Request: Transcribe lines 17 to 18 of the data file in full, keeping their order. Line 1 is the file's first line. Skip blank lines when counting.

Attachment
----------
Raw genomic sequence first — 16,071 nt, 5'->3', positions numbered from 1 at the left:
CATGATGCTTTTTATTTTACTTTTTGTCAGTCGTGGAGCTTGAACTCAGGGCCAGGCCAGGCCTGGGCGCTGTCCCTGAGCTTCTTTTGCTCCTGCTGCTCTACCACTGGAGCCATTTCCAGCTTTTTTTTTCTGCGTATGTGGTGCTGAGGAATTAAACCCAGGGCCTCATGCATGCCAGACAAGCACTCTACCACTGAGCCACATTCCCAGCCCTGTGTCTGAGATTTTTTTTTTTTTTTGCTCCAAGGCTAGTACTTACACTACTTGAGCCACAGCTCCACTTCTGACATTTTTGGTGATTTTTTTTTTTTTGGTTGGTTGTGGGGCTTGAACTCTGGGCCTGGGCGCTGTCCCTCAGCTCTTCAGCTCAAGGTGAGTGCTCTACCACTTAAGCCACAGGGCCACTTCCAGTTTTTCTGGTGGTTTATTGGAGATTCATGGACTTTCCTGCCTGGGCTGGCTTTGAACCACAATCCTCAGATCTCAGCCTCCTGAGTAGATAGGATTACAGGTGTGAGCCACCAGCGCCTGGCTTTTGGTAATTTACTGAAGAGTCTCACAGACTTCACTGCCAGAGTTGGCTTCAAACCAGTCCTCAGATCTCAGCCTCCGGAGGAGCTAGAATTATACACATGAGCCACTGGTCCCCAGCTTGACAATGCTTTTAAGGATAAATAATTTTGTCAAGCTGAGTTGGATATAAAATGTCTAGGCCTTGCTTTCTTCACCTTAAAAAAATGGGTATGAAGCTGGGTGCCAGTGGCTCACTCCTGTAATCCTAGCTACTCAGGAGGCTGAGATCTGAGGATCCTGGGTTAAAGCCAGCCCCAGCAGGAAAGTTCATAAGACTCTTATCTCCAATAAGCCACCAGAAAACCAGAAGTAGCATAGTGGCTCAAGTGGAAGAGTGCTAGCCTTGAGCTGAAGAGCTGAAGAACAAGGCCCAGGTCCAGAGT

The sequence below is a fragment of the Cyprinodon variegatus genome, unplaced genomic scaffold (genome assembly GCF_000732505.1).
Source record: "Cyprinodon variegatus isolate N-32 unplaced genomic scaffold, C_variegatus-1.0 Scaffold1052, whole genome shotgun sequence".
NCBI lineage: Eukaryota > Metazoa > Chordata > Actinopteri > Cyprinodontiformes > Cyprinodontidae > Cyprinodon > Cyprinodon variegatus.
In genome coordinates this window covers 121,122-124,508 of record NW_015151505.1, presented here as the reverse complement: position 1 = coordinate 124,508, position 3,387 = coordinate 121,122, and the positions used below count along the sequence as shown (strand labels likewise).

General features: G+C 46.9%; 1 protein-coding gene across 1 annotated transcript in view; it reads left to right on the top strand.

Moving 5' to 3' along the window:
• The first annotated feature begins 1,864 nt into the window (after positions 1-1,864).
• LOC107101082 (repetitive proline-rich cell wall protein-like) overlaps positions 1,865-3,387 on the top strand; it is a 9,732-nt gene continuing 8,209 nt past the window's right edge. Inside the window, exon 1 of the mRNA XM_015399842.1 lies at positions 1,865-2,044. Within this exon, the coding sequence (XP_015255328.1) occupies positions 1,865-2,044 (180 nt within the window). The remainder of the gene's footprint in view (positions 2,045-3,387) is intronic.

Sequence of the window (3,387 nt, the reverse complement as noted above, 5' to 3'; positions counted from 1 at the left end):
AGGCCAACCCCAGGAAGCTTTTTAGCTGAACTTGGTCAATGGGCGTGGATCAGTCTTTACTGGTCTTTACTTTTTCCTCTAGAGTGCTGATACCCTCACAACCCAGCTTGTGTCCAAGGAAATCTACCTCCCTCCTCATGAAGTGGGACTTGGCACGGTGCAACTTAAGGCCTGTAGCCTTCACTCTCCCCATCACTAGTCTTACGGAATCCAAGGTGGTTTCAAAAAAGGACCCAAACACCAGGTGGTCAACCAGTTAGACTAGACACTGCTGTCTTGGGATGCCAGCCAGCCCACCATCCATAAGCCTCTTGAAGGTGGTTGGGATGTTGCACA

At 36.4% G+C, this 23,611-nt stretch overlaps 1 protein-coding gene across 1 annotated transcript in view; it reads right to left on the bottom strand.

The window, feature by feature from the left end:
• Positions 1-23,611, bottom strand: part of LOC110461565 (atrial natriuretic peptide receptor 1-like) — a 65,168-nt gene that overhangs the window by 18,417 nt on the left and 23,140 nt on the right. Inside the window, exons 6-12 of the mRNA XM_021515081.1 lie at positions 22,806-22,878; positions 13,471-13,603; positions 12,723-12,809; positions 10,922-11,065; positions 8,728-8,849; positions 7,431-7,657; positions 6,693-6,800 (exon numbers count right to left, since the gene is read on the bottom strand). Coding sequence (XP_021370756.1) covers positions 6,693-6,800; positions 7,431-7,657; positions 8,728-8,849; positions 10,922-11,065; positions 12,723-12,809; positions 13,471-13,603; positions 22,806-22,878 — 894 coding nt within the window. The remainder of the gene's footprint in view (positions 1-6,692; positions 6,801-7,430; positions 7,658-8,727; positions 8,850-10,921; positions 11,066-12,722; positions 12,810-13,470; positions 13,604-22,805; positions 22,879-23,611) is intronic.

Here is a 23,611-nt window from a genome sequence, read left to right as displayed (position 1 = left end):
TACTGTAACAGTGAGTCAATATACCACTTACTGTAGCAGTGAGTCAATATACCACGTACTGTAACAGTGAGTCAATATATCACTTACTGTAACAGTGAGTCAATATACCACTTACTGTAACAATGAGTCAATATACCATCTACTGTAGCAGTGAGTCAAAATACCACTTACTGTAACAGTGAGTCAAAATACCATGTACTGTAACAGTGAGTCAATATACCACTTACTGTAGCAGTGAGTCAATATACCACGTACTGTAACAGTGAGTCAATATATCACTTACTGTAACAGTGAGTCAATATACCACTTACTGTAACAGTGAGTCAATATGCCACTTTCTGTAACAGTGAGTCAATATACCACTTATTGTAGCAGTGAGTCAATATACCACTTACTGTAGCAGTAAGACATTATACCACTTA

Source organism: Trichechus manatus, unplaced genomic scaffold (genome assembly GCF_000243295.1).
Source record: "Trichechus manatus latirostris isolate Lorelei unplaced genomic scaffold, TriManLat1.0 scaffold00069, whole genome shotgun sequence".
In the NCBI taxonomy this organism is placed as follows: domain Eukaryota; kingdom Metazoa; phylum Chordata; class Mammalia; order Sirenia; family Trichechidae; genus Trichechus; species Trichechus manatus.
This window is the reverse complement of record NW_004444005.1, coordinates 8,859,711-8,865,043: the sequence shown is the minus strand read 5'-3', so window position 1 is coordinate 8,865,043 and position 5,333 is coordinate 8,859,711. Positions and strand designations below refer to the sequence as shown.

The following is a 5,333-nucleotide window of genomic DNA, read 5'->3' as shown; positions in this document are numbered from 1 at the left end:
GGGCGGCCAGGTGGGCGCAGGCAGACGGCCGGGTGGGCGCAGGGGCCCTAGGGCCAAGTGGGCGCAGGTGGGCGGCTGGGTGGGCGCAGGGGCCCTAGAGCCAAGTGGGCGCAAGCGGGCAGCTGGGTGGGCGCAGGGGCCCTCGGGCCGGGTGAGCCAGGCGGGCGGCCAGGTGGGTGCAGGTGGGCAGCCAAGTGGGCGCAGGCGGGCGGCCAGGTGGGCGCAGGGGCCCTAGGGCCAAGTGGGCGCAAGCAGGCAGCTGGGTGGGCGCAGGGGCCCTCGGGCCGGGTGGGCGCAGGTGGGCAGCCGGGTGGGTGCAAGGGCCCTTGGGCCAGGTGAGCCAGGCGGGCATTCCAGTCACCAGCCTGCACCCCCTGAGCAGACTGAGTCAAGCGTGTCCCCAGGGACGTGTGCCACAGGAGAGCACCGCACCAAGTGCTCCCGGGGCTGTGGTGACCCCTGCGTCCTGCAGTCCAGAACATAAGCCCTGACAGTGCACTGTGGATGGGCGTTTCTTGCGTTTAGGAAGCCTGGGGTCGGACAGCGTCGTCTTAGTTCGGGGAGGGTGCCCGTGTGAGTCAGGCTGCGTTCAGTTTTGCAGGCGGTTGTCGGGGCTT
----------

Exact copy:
TACTGTAACAGTGAGTCAATATACCACTTACTGTAGCAGTGAGTCAATATACCACGTACTGTAACAGTGAGTCAATATATCACTTACTGTAACAGTGAGTCAATATACCACTTACTGTAACAATGAGTCAATATACCATCTACTGTAGCAGTGAGTCAAAATACCACTTACTGTAACAGTGAGTCAAAATACCATGTACTGTAACAGTGAGTCAATATACCACTTACTGTAGCAGTGAGTCAATATACCACGTACTGTAACAGTGAGTCAATATATCACTTACTGTAACAGTGAGTCAATATACCACTTACTGTAACAGTGAGTCAATATGCCACTTTCTGTAACAGTGAGTCAATATACCACTTATTGTAGCAGTGAGTCAATATACCACTTACTGTAGCAGTAAGACATTATACCACTTA

Source organism: Trichechus manatus, unplaced genomic scaffold (genome assembly GCF_000243295.1).